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Jar

Artist/Maker:
Jarbour, David
Place Made:
Alexandria Virginia United States of America
Date Made:
1830
Medium:
stoneware –salt-glazed
Dimensions:
HOA: 27 3/4″; DIA at widest point is approx. 14 1/2″
Accession Number:
2964
Description:
Few pieces of surviving of pottery can be associated with African American potters. This iconic stoneware jar was made in Alexandria, Virginia by David Jarbour (1788-c.1841), one of several free black artisans working at the city’s Wilkes Street pottery. This massive jar was made in several sections, which can roughly be made out by the bulges in the sides of the jar. The weight of another pot on top of this piece in the kiln made the form buckle and accentuate the connecting points of the sections. The handles are pulled or extruded bars of clay applied horizontally and then smoothed at the ends to join the jar. This shape of handle is typically called a “lug” handle.

STYLE: The exuberant cobalt decoration differs from the brushwork on other Alexandria stoneware potters. Similar decorations appear on pottery with an “H.SMITH & CO.” stamp, and Jarbour’s name is listed below merchant Hugh Smith’s in Alexandria tax records from 1826 to 1833, and again in 1841, indicating that Jarbour worked at various times at the Wilkes Street Pottery owned by Smith with both John Swann and Benedict C. Milburn.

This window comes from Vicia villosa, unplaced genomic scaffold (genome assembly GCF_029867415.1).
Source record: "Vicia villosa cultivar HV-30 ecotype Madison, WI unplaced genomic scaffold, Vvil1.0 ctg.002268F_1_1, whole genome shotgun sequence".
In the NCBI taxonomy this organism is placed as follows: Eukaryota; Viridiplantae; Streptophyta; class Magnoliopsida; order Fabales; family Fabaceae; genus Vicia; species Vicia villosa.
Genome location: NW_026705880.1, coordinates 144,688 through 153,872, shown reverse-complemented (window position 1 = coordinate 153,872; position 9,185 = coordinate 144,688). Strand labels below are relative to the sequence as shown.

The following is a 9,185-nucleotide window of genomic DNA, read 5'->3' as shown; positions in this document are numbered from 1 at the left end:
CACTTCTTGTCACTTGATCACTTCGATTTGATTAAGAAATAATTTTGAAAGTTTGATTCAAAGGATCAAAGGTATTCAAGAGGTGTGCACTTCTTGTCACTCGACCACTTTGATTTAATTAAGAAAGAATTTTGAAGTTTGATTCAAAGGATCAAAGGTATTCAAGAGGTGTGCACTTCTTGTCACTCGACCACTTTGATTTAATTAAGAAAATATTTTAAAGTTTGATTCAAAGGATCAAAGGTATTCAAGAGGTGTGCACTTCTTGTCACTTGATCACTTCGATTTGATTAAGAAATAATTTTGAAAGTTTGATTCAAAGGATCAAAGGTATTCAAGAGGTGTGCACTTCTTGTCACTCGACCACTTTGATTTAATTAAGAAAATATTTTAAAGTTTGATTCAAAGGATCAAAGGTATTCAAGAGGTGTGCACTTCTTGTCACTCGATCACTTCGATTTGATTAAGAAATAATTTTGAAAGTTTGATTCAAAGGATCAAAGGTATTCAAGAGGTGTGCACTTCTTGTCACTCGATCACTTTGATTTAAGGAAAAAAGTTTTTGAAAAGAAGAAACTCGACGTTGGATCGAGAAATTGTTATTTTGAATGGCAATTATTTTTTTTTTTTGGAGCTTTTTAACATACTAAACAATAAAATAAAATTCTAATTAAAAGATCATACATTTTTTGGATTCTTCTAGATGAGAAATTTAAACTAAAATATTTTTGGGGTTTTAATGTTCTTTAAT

MAKER: In 1820 David Jarbour purchased his freedom with assistance from the Alexandria, Virginia merchant Zenas Kinsey, a Quaker abolitionist, for $300. Ten years later he created this immense jar marked on its base “1830 / Alexa / Maid By / D. Jarbour.” In 1831, the following year, John Swann (b. 1789), who had overseen the Wilkes Street Pottery, left Alexandria. Jarbour may have created this ambitious pot to exhibit his advanced skills in a bid for the top job at the Wilkes Street Pottery.

Wilder, Eddie L. “Alexandra, Virginia Pottery 1792-1876.” Marceline, MO: Wadsworth Publishing Company, 2007.

Magid, Barbara. “‘Stone-ware of excellent quality, Alexandria manufacture, Part I: The Pottery of John Swann.’” CERAMICS IN AMERICA (2012) 111-145.

History:
The jar descended to the donor through the family of Henry (1819-1884) and Frances Eleanor (Foote) Smith (1829-1901) of West View in Fauquier County, Virginia. West View was given to Henry by his father, William Rowley Smith (1781-1857) of nearby Alton, and the jar had presumably been at Alton and later West View since the mid 19th century.
Credit Line:
Gift of Mr. and Mrs. Byron J. Banks